- Attending the funeral or alternative to a funeral or wake of a family or household member who is killed in a crime of violence;
- Making arrangements necessitated by the death of a family or household member who is killed in a crime of violence; and
- Grieving the death of a family or household member who is killed in a crime of violence.
Entitlement: An employee can take up to a total of 2 workweeks (10 work days) of unpaid leave for bereavement leave due to a crime of violence within 60 days after the employee learns of the death of the victim.
Documentation: An employer may ask the employee for a death certificate, published obituary, or written verification documenting that a victim was killed in a crime of violence.
Coordination with other laws: The FBLA allows an employee to take unpaid bereavement leave regardless of the cause of death of the family member. The new law contains the following rules regarding coordination between the new VESSA bereavement leave and the FBLA:
- If an employee is also entitled to take unpaid bereavement leave under the FBLA as a result of the death of the victim, the amendment does not create a right for the employee to take unpaid bereavement leave that exceeds, or is in addition to, the unpaid bereavement leave available under the FBLA.
- If an employee is also entitled to take unpaid bereavement leave under the FBLA as a result of the death of the victim, leave taken under VESSA for the newly added leave reasons or leave taken under FBLA is in addition to, and does not diminish, the existing entitlement an employee is provided under VESSA.
- If an employee is not entitled to unpaid bereavement leave under the FBLA as a result of the death of the victim, leave taken under VESSA for the newly added leave reasons must be deducted from, and is not in addition to, the existing entitlement an employee is provided under VESSA.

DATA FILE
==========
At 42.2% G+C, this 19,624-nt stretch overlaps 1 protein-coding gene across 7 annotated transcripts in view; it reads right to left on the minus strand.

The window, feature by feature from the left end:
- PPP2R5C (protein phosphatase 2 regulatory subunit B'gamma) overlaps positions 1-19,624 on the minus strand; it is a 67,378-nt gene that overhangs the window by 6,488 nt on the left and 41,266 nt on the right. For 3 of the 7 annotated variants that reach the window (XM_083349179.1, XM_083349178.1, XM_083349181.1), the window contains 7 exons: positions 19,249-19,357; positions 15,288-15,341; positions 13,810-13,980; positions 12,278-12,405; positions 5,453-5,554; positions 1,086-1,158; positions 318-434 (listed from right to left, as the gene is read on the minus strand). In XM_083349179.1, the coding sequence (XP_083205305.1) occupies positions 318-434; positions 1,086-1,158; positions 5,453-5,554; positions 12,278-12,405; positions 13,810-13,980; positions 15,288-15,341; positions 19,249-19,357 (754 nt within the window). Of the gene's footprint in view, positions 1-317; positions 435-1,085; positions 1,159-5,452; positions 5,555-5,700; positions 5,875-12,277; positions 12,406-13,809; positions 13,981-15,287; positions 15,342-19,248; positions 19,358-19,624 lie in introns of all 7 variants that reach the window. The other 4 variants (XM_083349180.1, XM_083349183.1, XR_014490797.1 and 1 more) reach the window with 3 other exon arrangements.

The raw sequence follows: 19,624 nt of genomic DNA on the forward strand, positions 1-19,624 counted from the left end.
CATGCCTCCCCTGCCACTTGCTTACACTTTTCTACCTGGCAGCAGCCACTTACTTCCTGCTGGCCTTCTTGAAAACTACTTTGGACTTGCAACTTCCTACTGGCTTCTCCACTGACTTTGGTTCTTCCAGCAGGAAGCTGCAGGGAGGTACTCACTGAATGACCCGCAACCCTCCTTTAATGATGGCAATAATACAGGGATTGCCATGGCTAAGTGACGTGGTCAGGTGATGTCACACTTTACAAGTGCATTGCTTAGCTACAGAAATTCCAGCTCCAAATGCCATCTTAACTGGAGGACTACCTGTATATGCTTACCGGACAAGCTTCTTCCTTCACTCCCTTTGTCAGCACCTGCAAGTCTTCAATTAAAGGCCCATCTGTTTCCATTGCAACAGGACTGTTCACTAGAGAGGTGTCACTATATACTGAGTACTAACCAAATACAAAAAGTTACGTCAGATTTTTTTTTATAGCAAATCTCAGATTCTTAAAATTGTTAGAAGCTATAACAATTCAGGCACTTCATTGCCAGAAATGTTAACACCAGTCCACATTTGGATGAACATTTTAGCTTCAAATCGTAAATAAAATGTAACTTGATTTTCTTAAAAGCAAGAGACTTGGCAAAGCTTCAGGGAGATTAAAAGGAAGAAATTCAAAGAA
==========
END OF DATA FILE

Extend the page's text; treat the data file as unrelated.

- Leave taken for the newly added bereavement leave reasons does not otherwise limit or diminish the existing entitlement an employee is provided under VESSA.
Expanded: Employee Blood and Organ Donation Leave Act
The existing Illinois Employee Blood Donation Leave Act requires employers with 51 or more employees to provide their eligible employees with one hour to donate blood every 56 days. The new law expands it to the “Employee Blood and Organ Donation Leave Act” and requires employers to provide eligible employees with up to 10 days of paid leave in any 12-month period to serve as an organ donor.
FINEOS can help with your state leave programs
FINEOS will be ready to administer these laws and regulations. Using modern insurance technology solutions like the FINEOS Platform can help insurance carriers remain compliant and competitive when leave legislation is revised and new leave programs are introduced. Learn more about how a modern, integrated disability and absence management (IDAM) solution can help your organization adapt to this rapidly evolving market and remain in compliance.